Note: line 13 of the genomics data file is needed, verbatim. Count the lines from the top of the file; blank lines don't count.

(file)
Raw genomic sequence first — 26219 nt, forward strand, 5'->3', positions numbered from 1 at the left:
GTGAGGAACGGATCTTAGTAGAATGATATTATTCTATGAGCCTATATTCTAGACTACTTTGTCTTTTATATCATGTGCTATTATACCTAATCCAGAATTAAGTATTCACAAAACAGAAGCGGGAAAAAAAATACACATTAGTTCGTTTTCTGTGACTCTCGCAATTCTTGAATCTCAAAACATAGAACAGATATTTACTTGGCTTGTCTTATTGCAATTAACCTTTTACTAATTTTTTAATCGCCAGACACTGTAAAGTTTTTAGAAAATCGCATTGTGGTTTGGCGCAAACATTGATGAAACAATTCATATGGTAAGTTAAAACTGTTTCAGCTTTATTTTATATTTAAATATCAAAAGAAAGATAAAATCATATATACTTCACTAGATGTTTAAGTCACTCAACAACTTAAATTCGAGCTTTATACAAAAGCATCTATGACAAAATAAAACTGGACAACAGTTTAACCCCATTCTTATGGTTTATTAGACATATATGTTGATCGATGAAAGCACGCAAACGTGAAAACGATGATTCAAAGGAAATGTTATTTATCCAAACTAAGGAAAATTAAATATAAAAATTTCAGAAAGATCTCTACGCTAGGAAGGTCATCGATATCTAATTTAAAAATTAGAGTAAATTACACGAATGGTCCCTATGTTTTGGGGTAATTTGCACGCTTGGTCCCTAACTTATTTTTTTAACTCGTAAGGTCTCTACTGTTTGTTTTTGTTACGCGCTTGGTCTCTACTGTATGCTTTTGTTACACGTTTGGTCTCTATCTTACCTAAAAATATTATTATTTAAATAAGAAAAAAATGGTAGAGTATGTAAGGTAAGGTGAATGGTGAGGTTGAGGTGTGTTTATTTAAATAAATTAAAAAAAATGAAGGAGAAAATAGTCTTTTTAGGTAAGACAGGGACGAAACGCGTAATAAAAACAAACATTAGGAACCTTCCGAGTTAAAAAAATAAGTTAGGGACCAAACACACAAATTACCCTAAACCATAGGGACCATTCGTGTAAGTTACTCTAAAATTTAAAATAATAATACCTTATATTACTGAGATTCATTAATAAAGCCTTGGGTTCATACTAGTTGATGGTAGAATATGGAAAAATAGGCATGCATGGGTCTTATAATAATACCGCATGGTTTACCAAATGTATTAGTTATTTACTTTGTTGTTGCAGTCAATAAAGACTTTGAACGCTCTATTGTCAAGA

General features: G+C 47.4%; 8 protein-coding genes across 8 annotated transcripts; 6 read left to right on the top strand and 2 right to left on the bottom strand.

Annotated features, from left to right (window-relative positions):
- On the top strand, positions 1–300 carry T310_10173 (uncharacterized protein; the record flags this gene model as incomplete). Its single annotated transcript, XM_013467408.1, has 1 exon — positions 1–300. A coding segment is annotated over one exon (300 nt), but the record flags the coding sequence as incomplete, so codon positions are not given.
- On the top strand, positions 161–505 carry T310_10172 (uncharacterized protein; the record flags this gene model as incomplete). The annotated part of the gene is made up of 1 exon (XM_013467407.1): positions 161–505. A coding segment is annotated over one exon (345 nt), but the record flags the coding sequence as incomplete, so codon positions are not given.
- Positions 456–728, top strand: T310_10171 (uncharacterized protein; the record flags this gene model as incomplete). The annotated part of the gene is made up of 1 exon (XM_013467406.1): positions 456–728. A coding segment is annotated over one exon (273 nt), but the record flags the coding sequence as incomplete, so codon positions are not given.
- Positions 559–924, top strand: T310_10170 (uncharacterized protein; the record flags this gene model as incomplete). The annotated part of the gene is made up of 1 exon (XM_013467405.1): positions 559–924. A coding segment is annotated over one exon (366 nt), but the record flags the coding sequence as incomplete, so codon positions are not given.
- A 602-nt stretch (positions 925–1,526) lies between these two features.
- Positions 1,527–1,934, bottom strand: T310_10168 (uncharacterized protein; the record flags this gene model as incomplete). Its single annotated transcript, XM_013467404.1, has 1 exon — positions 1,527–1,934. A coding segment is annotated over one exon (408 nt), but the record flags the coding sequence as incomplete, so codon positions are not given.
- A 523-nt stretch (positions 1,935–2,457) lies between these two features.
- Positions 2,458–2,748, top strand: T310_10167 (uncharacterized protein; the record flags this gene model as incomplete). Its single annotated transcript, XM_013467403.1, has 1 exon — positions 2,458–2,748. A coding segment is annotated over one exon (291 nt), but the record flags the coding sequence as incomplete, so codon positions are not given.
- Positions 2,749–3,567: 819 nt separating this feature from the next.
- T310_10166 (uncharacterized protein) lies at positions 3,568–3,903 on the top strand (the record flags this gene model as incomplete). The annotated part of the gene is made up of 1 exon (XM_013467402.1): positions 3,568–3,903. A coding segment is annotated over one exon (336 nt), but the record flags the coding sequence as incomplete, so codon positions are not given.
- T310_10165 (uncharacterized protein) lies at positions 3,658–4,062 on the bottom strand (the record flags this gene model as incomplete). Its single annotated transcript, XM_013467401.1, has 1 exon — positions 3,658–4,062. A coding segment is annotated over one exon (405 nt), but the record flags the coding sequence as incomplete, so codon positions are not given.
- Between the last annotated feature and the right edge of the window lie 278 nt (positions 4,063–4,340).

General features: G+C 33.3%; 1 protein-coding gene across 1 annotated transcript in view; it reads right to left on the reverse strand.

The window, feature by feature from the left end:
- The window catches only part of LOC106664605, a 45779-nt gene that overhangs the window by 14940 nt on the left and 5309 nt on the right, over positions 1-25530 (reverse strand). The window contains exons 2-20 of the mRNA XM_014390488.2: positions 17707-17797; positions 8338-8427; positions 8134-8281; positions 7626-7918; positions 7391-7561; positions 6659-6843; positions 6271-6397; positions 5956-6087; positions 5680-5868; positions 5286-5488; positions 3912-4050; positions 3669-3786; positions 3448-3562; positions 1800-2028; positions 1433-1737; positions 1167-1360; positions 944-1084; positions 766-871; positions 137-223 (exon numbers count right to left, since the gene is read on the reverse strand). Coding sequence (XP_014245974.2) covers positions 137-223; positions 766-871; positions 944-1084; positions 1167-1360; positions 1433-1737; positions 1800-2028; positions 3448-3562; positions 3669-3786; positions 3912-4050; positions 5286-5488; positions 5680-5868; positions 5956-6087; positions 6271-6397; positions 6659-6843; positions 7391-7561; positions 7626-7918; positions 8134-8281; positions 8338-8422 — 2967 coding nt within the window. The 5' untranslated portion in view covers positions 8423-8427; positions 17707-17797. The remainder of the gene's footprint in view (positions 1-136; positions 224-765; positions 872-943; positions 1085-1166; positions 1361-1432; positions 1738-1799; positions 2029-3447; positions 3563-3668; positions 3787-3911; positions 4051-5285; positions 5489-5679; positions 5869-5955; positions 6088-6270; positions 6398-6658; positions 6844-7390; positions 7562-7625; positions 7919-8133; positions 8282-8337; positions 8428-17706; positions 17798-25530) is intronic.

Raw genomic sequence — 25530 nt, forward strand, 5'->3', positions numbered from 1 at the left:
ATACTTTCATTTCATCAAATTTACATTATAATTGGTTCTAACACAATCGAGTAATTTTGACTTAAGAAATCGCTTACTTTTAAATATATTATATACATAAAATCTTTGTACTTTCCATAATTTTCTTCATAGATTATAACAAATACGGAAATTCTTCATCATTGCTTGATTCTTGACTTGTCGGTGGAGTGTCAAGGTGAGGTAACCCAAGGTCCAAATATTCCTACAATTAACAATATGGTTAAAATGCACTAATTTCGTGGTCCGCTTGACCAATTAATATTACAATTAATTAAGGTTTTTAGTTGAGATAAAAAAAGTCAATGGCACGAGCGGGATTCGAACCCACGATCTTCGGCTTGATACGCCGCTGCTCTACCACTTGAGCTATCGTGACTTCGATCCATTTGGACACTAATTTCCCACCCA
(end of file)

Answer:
- Positions 2,749–3,567: 819 nt separating this feature from the next.